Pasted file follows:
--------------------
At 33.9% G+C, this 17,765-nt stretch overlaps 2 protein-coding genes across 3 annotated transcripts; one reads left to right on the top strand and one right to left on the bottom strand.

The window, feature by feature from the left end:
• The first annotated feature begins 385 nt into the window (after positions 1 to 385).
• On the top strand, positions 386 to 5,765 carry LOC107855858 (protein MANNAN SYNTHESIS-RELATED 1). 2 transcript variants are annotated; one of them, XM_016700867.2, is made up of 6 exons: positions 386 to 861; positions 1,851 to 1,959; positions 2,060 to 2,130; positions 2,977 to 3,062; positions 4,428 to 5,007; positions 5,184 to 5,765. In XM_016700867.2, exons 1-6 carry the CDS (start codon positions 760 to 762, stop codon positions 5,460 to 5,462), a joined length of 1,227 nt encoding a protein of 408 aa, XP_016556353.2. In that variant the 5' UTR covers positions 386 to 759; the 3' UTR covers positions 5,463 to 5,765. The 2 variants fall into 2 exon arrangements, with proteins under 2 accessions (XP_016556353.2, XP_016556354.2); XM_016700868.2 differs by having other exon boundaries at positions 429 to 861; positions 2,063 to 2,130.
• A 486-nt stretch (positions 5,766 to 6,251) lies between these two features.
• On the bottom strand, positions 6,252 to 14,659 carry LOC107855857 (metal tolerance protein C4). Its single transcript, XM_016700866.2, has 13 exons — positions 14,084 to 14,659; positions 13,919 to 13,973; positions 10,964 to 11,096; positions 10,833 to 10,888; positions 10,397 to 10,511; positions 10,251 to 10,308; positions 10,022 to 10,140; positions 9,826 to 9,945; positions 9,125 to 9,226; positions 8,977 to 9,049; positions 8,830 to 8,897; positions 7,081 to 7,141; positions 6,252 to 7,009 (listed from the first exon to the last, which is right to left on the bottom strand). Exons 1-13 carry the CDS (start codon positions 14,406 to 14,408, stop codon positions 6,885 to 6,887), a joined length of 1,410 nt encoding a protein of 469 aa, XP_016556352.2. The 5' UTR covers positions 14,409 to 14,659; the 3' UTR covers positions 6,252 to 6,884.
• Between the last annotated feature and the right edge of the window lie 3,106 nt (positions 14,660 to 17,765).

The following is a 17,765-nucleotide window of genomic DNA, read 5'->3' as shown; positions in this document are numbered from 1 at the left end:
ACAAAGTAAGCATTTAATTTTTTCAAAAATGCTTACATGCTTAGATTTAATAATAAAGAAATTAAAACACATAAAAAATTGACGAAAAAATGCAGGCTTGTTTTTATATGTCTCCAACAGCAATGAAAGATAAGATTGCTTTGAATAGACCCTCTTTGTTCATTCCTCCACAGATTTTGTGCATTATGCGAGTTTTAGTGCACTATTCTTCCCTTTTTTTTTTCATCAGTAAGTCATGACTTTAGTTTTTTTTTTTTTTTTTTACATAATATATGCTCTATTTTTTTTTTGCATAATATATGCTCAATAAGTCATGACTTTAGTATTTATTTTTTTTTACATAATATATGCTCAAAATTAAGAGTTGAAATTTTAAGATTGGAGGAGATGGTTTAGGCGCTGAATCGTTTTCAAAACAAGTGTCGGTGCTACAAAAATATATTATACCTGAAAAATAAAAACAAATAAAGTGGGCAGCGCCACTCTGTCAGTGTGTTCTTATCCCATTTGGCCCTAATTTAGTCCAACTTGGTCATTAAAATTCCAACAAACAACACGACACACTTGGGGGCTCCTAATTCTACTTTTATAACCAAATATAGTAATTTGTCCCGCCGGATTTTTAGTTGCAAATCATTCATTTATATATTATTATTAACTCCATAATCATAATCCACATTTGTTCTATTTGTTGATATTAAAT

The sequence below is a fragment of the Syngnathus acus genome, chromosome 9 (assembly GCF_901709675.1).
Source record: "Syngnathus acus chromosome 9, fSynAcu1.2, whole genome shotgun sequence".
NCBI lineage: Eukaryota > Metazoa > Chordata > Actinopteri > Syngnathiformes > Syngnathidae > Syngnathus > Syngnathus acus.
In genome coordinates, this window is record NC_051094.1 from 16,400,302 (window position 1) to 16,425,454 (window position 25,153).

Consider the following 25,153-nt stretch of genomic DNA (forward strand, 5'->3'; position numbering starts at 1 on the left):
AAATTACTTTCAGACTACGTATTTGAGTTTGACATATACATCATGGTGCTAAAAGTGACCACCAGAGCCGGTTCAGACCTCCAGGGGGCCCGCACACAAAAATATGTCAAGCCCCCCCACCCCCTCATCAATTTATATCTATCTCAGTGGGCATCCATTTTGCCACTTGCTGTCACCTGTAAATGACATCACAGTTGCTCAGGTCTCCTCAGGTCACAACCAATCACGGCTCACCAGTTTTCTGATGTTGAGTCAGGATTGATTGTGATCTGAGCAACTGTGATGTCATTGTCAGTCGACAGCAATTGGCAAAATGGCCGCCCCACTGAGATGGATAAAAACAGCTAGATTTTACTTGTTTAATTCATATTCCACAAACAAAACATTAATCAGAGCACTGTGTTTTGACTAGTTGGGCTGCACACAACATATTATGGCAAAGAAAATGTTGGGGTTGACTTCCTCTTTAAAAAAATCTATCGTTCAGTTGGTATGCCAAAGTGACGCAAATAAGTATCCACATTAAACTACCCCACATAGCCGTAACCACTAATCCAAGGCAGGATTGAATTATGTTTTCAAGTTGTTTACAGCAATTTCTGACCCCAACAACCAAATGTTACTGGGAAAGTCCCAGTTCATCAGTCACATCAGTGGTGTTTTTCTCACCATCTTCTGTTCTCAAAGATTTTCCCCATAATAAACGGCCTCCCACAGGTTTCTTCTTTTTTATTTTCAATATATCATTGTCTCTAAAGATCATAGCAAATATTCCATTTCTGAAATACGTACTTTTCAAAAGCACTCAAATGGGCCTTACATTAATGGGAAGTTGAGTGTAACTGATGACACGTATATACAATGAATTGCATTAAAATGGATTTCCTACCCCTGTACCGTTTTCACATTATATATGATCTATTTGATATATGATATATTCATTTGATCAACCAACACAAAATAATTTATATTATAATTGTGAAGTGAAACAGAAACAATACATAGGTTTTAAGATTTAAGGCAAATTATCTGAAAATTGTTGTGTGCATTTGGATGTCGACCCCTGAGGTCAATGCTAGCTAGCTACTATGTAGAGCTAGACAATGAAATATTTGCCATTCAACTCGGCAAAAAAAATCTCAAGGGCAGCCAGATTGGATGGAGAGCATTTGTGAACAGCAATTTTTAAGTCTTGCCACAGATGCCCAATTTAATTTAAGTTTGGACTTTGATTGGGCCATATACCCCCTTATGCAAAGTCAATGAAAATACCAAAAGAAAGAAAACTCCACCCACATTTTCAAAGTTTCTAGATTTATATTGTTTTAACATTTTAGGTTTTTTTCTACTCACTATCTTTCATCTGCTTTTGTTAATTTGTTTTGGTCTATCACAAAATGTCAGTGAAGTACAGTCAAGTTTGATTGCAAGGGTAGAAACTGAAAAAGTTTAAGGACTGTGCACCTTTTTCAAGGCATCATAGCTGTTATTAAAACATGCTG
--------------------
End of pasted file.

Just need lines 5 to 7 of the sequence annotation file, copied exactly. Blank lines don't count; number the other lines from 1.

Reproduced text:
• A 486-nt stretch (positions 5,766 to 6,251) lies between these two features.
• On the bottom strand, positions 6,252 to 14,659 carry LOC107855857 (metal tolerance protein C4). Its single transcript, XM_016700866.2, has 13 exons — positions 14,084 to 14,659; positions 13,919 to 13,973; positions 10,964 to 11,096; positions 10,833 to 10,888; positions 10,397 to 10,511; positions 10,251 to 10,308; positions 10,022 to 10,140; positions 9,826 to 9,945; positions 9,125 to 9,226; positions 8,977 to 9,049; positions 8,830 to 8,897; positions 7,081 to 7,141; positions 6,252 to 7,009 (listed from the first exon to the last, which is right to left on the bottom strand). Exons 1-13 carry the CDS (start codon positions 14,406 to 14,408, stop codon positions 6,885 to 6,887), a joined length of 1,410 nt encoding a protein of 469 aa, XP_016556352.2. The 5' UTR covers positions 14,409 to 14,659; the 3' UTR covers positions 6,252 to 6,884.
• Between the last annotated feature and the right edge of the window lie 3,106 nt (positions 14,660 to 17,765).